Wednesday, November 14, 2012

Of The People.

I have an idea. And it's kind of what I already do, I've just never thought of it this way before. Community Based Filmmaking. Films that are funded by the local community, about the local community, for the local community and by local talent.

What I've always done, is to hold fundrasiers in my hometown. They've always provided me with at least a quarter the budget of my films, sometimes more. And then I raise the rest elsewhere, online, personal loans etc. Then I go off and make the film I want to make, without restriction, without committee. I'm entirely independent. All my films have been based in my home town and are largely about my hometown. When they're done, I show them locally, to the people who partially funded them and they have always been well received. And they have screened here in Drogheda numerous times.

So why not have this be a regular thing, an acknowledged and practiced thing. That every few months a filmmaker is given money, donnated by the locals, based on an idea presented by the filmmaker, to go and make his film. It can be fiction, short, feature length, documentary, whatever he/she choses. It's about creative freedom too.

The filmmaker then uses his/her talent and resources to put the film together as they normally would, but perhaps using more local talent if they don't normally, local crew and cast. And they make an effort to shoot in the town, and about the town, and it's people.

It might sound a little restrictive, but I don't think it is. There are thousands of stories, interesting, inspiring, heartbreaking stories right outside your front door. They've been building up inside you all your life. Besides, so far I've made a drama, a comedy, a thriller, a documentary, a experimental arty piece... all outside my front door. So anything you're inspired to do is acceptable.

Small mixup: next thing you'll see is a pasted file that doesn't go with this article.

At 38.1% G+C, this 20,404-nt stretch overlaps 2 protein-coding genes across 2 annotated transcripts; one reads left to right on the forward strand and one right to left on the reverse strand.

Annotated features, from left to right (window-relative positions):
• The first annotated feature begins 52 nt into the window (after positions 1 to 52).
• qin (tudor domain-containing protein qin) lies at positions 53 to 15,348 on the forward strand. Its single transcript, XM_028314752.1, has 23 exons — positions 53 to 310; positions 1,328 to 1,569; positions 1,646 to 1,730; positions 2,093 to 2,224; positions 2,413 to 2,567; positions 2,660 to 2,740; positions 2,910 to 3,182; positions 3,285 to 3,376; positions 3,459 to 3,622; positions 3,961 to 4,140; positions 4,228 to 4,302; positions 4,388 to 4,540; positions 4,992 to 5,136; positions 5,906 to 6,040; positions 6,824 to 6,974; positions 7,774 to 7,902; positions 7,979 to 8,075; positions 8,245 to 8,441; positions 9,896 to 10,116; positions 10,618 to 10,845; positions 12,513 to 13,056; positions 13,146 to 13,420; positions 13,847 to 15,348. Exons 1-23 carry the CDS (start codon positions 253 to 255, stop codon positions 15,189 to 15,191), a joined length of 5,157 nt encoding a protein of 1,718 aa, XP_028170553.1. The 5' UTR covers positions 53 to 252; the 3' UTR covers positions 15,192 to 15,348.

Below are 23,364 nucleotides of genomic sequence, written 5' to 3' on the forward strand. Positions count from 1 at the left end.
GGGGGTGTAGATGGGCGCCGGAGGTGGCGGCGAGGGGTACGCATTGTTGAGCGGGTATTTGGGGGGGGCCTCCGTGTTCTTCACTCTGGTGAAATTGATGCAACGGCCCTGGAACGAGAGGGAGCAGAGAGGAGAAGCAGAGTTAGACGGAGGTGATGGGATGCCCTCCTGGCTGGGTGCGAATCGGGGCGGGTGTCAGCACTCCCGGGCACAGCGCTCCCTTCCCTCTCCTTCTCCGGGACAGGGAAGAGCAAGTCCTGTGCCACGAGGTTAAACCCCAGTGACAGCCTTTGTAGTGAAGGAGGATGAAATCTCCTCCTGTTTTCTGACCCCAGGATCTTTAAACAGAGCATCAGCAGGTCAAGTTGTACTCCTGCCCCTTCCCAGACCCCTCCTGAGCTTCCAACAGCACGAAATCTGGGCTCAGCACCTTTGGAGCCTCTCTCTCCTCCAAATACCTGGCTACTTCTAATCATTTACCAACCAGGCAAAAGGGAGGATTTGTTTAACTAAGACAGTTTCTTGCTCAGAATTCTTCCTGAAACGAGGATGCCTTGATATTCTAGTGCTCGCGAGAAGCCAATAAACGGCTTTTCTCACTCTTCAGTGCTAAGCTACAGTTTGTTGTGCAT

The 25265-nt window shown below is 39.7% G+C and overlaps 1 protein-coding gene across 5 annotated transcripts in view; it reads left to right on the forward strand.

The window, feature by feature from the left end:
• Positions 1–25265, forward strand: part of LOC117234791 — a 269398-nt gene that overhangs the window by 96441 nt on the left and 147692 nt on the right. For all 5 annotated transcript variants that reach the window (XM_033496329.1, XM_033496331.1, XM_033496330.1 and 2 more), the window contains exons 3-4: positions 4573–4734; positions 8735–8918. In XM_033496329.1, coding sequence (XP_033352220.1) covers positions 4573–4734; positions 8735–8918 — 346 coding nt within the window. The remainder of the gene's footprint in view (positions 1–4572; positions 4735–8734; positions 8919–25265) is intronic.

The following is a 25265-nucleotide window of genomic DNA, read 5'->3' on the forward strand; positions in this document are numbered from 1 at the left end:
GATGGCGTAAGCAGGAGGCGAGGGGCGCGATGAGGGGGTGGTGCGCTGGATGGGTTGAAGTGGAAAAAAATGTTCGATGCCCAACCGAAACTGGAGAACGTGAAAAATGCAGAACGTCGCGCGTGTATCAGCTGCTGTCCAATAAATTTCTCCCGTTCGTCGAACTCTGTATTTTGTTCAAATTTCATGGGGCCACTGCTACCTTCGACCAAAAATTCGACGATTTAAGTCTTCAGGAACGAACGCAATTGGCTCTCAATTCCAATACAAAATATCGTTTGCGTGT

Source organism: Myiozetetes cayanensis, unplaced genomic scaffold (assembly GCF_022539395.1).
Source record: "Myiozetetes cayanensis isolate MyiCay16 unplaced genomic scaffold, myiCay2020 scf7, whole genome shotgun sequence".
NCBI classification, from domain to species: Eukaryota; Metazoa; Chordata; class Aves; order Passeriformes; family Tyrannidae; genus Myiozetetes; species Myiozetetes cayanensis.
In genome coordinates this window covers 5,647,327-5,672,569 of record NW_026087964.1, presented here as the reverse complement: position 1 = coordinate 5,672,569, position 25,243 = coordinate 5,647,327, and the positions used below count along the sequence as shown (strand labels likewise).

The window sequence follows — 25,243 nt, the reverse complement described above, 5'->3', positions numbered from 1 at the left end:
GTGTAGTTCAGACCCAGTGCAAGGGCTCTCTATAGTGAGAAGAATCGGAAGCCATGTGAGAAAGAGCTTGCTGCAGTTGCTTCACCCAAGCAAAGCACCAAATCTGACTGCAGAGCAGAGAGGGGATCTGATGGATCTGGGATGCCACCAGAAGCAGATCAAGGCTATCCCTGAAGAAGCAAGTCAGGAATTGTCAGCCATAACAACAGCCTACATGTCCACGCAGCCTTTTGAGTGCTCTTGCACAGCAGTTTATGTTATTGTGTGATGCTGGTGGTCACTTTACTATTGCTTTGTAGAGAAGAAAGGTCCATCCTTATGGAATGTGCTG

It's not about committees or focus groups or regulations deciding what you can and can't make. I cant be that. That would kill it stone dead. I'm just talking about being more focused in the community. In your town. And thinking about you film not just in globabl terms, in "Shaking the dust of this crumby town" as George Bailey once said, or getting to festivals etc. which of course you'll do, but it's about the films being for the people of you town. A more home grown approach to local cinema.

I guarantee these films will do well. If you're honest and hard working with them. Because if their routed in the town you know, about the people and places you know, they will relate in towns all over the world.

Just something to think about when you're starting out. Or looking for a new angle with your projects.

Addition: Money can also come from local businesses, or sponsorship in the form of food for crew etc. All for credit and press credit on websites etc.

The films are about the community, the town, the people, so in effect they promote the town and if the films travel they will do that on a global scale.